Reservoir Characterization and Modeling of Upper Jurassic Smackover Carbonate Shoal Reservoirs, Womack Hill Oil Field, Choctaw and Clarke Counties, Alabama
MANCINI, ERNEST A., and PANETTA, BRIAN J.
Center for Sedimentary Basin Studies and Department of Geological Sciences, University of Alabama, Tuscaloosa, AL
The Womack Hill Oil Field, Choctaw and Clarke Counties, Alabama was discovered in 1970 with the drilling of the Carlisle Unit 16-4 No. 1 well. Oil was discovered in Upper Jurassic Smackover carbonate shoal lithofacies at a depth of 11,432 to 11,442 ft. A waterflood project was initiated in the western portion of the field in 1975. To date, 30.7 million barrels of oil have been produced from the field. Estimated reserves for the field are 119 million barrels of oil. An additional 12 to 24 million barrels of oil are projected to be recovered through the application of advanced technologies that optimize reservoir management.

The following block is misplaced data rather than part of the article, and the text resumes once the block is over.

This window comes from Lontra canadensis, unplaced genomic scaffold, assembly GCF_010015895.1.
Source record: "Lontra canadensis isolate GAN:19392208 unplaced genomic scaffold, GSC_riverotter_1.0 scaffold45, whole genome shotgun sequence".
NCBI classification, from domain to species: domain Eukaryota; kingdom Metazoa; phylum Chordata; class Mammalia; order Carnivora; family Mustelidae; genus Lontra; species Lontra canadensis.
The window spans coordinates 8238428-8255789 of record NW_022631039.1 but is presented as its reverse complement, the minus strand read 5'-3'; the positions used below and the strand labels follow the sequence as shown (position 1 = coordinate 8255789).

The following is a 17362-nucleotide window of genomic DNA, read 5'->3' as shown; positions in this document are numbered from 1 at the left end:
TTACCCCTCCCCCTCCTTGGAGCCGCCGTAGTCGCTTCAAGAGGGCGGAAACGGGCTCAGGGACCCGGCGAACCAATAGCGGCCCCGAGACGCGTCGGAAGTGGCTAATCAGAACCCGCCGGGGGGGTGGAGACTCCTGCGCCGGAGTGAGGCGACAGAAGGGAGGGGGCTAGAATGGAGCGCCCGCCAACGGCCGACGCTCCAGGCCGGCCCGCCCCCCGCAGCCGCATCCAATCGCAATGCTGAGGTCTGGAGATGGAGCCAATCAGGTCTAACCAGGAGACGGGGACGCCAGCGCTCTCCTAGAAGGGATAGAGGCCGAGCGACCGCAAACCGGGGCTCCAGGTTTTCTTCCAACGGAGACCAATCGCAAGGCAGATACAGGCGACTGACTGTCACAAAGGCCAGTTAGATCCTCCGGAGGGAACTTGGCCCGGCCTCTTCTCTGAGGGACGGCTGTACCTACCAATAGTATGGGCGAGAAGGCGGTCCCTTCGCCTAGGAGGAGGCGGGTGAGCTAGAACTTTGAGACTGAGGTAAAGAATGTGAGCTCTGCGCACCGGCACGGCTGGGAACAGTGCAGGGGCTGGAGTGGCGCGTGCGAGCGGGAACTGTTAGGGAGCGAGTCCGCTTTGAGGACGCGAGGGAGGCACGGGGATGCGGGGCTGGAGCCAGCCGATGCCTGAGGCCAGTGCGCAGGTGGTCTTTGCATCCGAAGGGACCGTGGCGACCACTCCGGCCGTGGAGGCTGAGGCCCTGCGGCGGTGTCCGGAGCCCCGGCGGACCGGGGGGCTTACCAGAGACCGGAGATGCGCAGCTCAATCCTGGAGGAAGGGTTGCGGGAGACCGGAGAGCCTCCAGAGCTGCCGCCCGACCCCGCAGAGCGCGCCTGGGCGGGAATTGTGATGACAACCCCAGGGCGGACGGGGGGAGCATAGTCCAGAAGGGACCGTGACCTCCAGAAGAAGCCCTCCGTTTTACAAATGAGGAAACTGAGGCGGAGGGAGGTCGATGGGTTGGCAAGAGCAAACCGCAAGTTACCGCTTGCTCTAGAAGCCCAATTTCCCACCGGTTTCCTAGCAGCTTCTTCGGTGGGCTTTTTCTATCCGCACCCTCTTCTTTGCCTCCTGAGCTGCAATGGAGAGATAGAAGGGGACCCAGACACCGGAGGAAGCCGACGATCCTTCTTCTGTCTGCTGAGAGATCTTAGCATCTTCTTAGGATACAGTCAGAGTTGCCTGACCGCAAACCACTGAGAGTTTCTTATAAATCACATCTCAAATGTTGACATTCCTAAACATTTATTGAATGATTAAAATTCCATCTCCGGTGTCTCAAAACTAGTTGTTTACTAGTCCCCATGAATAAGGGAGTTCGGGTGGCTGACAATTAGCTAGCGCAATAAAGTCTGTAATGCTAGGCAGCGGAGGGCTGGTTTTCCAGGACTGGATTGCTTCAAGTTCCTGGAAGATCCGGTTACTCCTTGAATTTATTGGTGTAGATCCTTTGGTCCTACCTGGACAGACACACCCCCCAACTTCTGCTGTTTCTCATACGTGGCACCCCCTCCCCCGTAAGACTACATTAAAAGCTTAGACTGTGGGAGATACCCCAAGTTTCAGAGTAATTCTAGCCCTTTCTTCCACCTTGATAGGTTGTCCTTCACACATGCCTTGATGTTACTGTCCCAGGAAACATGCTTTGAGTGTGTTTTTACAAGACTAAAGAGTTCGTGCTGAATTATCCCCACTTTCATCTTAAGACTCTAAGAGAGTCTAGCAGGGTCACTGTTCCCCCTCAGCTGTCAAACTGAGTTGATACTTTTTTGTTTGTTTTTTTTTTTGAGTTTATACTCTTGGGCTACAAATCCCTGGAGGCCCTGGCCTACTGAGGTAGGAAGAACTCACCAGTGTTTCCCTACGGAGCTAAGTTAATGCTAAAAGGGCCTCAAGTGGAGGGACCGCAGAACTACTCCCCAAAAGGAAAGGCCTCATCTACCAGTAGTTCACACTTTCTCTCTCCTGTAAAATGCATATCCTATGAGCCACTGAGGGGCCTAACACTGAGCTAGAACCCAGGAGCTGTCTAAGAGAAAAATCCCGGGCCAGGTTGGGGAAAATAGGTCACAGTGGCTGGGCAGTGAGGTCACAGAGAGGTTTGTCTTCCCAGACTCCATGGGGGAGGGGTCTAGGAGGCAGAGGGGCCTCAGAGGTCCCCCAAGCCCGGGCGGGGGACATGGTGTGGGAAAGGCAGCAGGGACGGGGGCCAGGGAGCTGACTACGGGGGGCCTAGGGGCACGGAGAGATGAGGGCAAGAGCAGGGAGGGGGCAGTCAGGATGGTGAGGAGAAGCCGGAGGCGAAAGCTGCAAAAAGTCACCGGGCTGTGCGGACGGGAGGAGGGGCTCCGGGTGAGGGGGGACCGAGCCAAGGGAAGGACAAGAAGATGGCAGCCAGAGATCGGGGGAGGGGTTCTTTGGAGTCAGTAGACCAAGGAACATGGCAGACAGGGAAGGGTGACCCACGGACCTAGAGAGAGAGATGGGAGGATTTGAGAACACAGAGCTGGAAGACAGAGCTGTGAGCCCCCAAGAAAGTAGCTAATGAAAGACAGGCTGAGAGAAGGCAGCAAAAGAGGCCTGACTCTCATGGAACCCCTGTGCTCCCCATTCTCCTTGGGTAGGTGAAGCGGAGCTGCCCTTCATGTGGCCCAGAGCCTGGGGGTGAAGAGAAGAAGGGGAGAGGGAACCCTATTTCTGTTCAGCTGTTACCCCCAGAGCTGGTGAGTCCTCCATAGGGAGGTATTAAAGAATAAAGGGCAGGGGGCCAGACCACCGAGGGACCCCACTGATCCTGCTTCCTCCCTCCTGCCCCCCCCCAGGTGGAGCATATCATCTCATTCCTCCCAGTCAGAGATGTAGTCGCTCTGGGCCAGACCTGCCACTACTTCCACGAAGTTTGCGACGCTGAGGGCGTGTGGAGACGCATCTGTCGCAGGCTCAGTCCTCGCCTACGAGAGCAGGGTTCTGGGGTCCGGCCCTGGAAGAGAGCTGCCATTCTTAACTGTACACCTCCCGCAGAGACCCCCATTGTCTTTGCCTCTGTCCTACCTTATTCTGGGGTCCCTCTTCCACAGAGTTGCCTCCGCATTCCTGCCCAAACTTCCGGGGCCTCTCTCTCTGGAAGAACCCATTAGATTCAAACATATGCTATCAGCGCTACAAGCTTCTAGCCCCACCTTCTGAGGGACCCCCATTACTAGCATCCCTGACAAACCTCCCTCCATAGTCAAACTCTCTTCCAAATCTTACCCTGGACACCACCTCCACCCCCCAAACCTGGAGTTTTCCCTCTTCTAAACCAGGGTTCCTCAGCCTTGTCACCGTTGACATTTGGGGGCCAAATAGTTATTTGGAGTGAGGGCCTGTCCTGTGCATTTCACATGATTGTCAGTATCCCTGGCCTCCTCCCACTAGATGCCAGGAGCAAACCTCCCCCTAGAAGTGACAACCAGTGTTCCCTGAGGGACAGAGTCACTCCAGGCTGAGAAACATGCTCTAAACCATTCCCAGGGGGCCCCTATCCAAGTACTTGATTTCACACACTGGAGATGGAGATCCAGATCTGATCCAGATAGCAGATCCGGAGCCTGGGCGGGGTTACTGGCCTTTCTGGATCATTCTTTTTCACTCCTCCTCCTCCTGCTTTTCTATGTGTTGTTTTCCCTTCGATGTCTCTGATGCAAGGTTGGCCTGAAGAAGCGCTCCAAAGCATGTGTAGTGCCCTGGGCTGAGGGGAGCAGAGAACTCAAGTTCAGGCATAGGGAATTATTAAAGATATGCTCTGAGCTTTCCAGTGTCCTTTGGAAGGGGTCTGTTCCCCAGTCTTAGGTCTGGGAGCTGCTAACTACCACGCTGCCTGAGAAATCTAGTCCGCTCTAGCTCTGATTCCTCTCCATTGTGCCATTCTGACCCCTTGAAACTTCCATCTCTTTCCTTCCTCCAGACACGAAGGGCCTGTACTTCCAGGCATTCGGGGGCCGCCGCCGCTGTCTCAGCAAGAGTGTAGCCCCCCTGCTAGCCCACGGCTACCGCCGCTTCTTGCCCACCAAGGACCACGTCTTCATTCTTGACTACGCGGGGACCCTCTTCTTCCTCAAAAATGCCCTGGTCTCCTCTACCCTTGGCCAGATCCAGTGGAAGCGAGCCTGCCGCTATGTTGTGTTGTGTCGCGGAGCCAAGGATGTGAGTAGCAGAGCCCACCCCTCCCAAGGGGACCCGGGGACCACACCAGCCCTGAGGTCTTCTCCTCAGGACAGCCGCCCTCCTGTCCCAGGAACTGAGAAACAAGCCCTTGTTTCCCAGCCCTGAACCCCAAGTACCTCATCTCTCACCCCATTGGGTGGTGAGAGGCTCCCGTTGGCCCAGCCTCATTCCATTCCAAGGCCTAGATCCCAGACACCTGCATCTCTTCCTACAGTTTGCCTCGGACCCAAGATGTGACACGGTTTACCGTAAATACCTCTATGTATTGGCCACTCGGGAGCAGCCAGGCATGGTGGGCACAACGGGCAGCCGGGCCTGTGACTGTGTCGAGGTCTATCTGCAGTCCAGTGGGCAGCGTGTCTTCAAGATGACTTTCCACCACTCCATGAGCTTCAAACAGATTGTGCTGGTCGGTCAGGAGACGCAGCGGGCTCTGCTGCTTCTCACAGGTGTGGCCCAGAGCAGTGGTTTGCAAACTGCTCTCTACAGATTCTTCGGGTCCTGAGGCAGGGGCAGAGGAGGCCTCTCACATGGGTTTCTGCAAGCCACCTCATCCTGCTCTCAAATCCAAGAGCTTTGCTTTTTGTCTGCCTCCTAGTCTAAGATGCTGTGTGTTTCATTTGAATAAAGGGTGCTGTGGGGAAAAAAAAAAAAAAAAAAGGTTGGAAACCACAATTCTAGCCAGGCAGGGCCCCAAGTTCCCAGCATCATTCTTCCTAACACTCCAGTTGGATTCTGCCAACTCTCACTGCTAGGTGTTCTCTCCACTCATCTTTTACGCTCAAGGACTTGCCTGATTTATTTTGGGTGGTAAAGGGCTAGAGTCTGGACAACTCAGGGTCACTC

Reservoir characterization and modeling of the Smackover carbonate shoal reservoirs are being utilized to improve field-scale reservoir management in the field. Reservoir characterization has shown that the Smackover is productive from three carbonate shoal reservoirs that occur in three vertically stacked shallowing upward cycles (A, B, and C). The cycles consist of a sequence comprised of carbonate mudstone/wackestone at the base and ooid grainstone at the top. Porosity in the grainstone has been enhanced through dissolution and dolomitization. Porosity is chiefly interparticle and dolomite intercrystalline with grain moldic, intraparticle and vuggy types. The upper shoal (shoal A) is the most productive due to increased dolomitization. Reservoir modeling has demonstrated that lateral barriers to flow are present across the field from west to east as a result of lithofacies changes in the shoal sequences. Seismic data indicate a fault in the eastern portion of the field. The reservoir pressure differential that exists between the wells in the western portion of the field and the wells in the eastern portion is attributed to the presence of this fault. The three shoal reservoirs are, in part, vertically separated by the carbonate mudstone at the base of the three shoaling upward cycles. Knowledge of the Smackover heterogeneity and potential compartmentalization of the reservoir in the field has resulted in the design of an improved hydrocarbon production strategy for the carbonate shoal reservoirs in Womack Hill Oil Field.